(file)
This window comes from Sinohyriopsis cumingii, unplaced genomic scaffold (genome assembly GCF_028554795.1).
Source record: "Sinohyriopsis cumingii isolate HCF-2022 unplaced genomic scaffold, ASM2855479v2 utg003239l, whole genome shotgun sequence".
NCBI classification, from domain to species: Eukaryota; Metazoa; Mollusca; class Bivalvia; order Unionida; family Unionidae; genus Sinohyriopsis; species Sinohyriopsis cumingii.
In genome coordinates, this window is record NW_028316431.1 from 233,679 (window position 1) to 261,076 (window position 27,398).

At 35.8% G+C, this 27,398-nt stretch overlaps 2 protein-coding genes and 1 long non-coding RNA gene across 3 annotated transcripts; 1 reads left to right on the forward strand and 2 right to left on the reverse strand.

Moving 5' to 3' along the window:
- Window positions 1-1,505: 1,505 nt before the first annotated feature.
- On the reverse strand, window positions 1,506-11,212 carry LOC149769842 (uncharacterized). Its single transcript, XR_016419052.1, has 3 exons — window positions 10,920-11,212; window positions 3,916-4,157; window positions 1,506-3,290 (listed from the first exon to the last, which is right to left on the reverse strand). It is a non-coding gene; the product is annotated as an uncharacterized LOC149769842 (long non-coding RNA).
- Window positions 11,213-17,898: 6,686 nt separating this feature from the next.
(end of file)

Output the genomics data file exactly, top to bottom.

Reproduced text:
This window comes from Sinohyriopsis cumingii, unplaced genomic scaffold (genome assembly GCF_028554795.1).
Source record: "Sinohyriopsis cumingii isolate HCF-2022 unplaced genomic scaffold, ASM2855479v2 utg003239l, whole genome shotgun sequence".
NCBI classification, from domain to species: Eukaryota; Metazoa; Mollusca; class Bivalvia; order Unionida; family Unionidae; genus Sinohyriopsis; species Sinohyriopsis cumingii.
In genome coordinates, this window is record NW_028316431.1 from 233,679 (window position 1) to 261,076 (window position 27,398).

At 35.8% G+C, this 27,398-nt stretch overlaps 2 protein-coding genes and 1 long non-coding RNA gene across 3 annotated transcripts; 1 reads left to right on the forward strand and 2 right to left on the reverse strand.

Moving 5' to 3' along the window:
- Window positions 1-1,505: 1,505 nt before the first annotated feature.
- On the reverse strand, window positions 1,506-11,212 carry LOC149769842 (uncharacterized). Its single transcript, XR_016419052.1, has 3 exons — window positions 10,920-11,212; window positions 3,916-4,157; window positions 1,506-3,290 (listed from the first exon to the last, which is right to left on the reverse strand). It is a non-coding gene; the product is annotated as an uncharacterized LOC149769842 (long non-coding RNA).
- Window positions 11,213-17,898: 6,686 nt separating this feature from the next.